The Rock Spring Loop trail is an easy to follow 1.5-mile hike in the Mojave National Preserve. The hike starts in the parking lot, where you walk through a gate, past a sign welcoming visitors to “come on up”, to the historic Rock House. The Rock House is about a tenth of a mile up the trail from the parking lot and is the official start to the Rock Spring Loop trail.
The Rock House was built by World War I veteran, Bert Smith, who suffered from scarred lungs after being exposed to the poisonous gases used during the war. Bert lived in the house and kept a small herd of goats for 25 years (1929-1954). The remains of the goat pen are to the left as you walk up from the parking lot.
The actual trail starts to the right of the house, where there is a sign describing the trail ahead and the history of the area. The trail winds around behind the house, passing the ruins of a miners’ mill used in the 1930s for copper ore. The trail ultimately descends into a small ravine where you’ll find Rock Spring, a natural spring that was home to Camp Rock Spring, a U.S. Army post, from 1866-1868. Depending on the time of year, there may or may not be any water in the spring.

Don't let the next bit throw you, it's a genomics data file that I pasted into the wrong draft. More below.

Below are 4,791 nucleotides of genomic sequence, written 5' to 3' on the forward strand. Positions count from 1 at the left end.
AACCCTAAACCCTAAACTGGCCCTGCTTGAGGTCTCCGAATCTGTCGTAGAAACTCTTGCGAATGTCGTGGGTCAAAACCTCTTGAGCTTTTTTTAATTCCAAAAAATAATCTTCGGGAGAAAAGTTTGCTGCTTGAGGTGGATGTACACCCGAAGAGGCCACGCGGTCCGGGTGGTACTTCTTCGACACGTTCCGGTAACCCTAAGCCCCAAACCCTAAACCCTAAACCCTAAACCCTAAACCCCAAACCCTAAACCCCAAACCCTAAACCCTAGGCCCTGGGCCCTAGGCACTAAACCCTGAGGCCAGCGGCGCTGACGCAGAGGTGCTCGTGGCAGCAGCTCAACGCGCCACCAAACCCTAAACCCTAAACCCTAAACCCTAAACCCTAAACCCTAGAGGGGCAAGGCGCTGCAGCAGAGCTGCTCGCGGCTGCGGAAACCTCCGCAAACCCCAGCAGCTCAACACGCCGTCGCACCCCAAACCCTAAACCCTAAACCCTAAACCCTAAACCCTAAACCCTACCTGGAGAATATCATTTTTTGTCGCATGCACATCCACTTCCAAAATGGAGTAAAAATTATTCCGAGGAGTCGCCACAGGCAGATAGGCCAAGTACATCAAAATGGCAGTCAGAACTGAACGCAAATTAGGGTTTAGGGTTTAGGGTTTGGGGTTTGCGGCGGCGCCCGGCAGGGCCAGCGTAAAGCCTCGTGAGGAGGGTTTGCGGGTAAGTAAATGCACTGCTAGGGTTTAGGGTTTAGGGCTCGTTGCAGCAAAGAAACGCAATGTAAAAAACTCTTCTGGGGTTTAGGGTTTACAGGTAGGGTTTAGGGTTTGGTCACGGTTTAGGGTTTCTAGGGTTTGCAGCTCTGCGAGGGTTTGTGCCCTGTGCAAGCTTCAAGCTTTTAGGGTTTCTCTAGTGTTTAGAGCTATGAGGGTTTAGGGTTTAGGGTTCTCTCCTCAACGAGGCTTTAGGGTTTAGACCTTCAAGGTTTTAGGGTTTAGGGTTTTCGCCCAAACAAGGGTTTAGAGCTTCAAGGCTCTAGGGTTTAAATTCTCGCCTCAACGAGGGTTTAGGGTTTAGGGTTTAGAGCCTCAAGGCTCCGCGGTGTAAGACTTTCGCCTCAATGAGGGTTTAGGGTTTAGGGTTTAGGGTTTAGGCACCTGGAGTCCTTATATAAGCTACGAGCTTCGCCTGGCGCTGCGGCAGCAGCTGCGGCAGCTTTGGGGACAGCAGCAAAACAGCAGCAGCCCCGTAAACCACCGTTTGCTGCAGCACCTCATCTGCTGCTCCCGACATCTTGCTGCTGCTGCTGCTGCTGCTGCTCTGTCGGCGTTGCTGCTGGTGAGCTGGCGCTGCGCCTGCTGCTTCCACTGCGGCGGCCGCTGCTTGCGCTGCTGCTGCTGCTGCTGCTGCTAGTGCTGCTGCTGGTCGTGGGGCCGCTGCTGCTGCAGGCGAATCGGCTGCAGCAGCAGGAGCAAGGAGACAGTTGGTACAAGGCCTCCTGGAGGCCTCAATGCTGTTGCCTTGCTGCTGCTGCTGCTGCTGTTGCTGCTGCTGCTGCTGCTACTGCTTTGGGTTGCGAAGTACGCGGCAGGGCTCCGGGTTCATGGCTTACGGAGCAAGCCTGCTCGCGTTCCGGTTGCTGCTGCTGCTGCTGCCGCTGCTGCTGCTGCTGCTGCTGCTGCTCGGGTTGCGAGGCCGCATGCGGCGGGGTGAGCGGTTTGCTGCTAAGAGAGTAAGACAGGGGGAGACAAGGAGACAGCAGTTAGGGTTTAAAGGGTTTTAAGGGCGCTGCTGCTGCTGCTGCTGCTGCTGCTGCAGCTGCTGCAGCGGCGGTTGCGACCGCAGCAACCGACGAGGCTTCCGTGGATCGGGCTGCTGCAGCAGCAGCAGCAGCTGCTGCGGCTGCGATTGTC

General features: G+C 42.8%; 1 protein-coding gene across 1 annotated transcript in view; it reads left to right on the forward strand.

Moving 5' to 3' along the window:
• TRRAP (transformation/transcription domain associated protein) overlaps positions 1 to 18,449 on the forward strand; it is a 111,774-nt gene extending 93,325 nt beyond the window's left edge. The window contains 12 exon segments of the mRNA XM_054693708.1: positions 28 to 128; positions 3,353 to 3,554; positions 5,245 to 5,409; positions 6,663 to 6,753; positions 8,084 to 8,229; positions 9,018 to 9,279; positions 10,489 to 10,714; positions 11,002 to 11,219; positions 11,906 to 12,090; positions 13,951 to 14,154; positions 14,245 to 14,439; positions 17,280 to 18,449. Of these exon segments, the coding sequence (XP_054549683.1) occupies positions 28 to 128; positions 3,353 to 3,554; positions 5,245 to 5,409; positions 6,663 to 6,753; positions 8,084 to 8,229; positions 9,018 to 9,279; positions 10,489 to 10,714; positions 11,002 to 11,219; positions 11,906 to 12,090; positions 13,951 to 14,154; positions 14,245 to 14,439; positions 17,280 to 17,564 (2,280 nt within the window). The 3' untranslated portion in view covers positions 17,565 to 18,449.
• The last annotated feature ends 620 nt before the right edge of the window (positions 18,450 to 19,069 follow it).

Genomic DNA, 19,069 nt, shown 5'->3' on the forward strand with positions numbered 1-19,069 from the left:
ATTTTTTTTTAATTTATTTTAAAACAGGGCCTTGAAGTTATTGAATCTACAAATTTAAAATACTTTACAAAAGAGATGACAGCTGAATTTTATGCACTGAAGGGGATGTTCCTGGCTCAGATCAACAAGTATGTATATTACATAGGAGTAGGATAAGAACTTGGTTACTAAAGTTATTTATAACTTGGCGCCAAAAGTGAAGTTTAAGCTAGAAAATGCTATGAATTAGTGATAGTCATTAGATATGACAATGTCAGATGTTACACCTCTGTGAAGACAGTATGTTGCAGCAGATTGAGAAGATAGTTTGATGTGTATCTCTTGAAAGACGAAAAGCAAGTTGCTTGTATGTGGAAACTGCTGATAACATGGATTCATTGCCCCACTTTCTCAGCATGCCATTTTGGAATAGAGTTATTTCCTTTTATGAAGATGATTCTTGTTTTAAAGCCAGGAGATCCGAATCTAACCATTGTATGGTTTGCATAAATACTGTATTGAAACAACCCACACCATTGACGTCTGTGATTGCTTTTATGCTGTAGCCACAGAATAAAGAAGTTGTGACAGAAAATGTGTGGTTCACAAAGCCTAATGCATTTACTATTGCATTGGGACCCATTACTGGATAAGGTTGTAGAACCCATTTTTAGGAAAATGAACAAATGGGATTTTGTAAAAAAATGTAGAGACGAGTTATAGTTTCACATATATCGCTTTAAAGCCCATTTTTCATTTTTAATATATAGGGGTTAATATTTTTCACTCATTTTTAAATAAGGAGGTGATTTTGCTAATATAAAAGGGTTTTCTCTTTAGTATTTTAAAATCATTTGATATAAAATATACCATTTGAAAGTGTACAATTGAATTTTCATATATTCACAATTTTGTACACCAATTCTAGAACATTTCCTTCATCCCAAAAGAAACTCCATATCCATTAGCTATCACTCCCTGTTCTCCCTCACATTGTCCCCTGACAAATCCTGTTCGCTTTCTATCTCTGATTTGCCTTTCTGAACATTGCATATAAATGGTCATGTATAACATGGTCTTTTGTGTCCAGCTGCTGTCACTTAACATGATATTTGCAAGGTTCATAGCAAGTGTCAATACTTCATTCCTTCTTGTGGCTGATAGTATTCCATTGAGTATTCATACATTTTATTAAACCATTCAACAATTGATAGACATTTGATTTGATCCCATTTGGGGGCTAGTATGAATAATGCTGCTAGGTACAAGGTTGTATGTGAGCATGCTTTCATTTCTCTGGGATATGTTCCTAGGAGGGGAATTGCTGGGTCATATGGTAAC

After the spring, the trail begins a gradual climb back towards the Rock House, offering panoramic views of the Mojave Desert and multiple mountain ranges, including the Hackberry Mountains and the New York Mountains. Once back at the Rock House, you can take the trail back to the parking lot or enjoy a picnic at a table beneath a large juniper tree. There is a vault toilet and trash receptical in the parking lot.
Please note that, while the road to the trailhead is generally a smooth dirt road, I’d recommend you take a vehicle with increased ground clearance (Crossover/SUV/Pickup, etc.) as the road can become washed out due to flash flooding.
- Plenty of Water
- Sturdy, over the ankle boots
- Sun Screen
- Hat and Sunglasses
- Vehicle with extra ground clearance (Crossover/SUV/Pickup Truck, etc.)